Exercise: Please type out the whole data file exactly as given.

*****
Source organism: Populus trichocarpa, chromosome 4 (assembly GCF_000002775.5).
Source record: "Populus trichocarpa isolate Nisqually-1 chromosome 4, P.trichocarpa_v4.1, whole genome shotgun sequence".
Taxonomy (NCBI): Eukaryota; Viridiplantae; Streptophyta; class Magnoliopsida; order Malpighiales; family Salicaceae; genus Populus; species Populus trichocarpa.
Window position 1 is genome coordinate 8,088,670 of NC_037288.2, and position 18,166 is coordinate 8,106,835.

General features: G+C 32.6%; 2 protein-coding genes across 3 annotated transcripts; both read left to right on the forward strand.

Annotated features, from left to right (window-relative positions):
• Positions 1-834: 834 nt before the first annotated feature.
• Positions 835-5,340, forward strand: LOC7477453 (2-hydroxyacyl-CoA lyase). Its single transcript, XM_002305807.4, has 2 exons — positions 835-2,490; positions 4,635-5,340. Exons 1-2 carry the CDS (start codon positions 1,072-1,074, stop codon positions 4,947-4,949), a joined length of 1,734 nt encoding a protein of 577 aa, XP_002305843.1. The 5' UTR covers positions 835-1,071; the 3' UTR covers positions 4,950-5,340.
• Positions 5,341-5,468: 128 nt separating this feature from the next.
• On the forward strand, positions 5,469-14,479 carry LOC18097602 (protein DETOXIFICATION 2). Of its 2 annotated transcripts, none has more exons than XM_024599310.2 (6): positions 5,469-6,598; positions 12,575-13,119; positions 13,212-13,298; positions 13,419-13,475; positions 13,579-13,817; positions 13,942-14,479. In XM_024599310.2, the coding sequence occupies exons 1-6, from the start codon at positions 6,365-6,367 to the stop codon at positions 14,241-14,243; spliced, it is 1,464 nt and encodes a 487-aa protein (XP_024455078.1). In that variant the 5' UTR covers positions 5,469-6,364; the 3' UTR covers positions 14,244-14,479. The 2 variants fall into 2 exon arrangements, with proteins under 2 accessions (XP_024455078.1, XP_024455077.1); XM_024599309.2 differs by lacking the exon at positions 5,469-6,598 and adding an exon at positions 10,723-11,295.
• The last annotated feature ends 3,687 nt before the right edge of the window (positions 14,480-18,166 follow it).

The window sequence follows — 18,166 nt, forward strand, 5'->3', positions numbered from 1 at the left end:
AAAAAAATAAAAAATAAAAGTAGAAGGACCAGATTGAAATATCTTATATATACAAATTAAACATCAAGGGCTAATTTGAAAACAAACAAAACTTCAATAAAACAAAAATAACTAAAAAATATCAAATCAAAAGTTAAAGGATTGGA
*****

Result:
Source organism: Populus trichocarpa, chromosome 4 (assembly GCF_000002775.5).
Source record: "Populus trichocarpa isolate Nisqually-1 chromosome 4, P.trichocarpa_v4.1, whole genome shotgun sequence".
Taxonomy (NCBI): Eukaryota; Viridiplantae; Streptophyta; class Magnoliopsida; order Malpighiales; family Salicaceae; genus Populus; species Populus trichocarpa.
Window position 1 is genome coordinate 8,088,670 of NC_037288.2, and position 18,166 is coordinate 8,106,835.

General features: G+C 32.6%; 2 protein-coding genes across 3 annotated transcripts; both read left to right on the forward strand.

Annotated features, from left to right (window-relative positions):
• Positions 1-834: 834 nt before the first annotated feature.
• Positions 835-5,340, forward strand: LOC7477453 (2-hydroxyacyl-CoA lyase). Its single transcript, XM_002305807.4, has 2 exons — positions 835-2,490; positions 4,635-5,340. Exons 1-2 carry the CDS (start codon positions 1,072-1,074, stop codon positions 4,947-4,949), a joined length of 1,734 nt encoding a protein of 577 aa, XP_002305843.1. The 5' UTR covers positions 835-1,071; the 3' UTR covers positions 4,950-5,340.
• Positions 5,341-5,468: 128 nt separating this feature from the next.
• On the forward strand, positions 5,469-14,479 carry LOC18097602 (protein DETOXIFICATION 2). Of its 2 annotated transcripts, none has more exons than XM_024599310.2 (6): positions 5,469-6,598; positions 12,575-13,119; positions 13,212-13,298; positions 13,419-13,475; positions 13,579-13,817; positions 13,942-14,479. In XM_024599310.2, the coding sequence occupies exons 1-6, from the start codon at positions 6,365-6,367 to the stop codon at positions 14,241-14,243; spliced, it is 1,464 nt and encodes a 487-aa protein (XP_024455078.1). In that variant the 5' UTR covers positions 5,469-6,364; the 3' UTR covers positions 14,244-14,479. The 2 variants fall into 2 exon arrangements, with proteins under 2 accessions (XP_024455078.1, XP_024455077.1); XM_024599309.2 differs by lacking the exon at positions 5,469-6,598 and adding an exon at positions 10,723-11,295.
• The last annotated feature ends 3,687 nt before the right edge of the window (positions 14,480-18,166 follow it).

The window sequence follows — 18,166 nt, forward strand, 5'->3', positions numbered from 1 at the left end:
AAAAAAATAAAAAATAAAAGTAGAAGGACCAGATTGAAATATCTTATATATACAAATTAAACATCAAGGGCTAATTTGAAAACAAACAAAACTTCAATAAAACAAAAATAACTAAAAAATATCAAATCAAAAGTTAAAGGATTGGA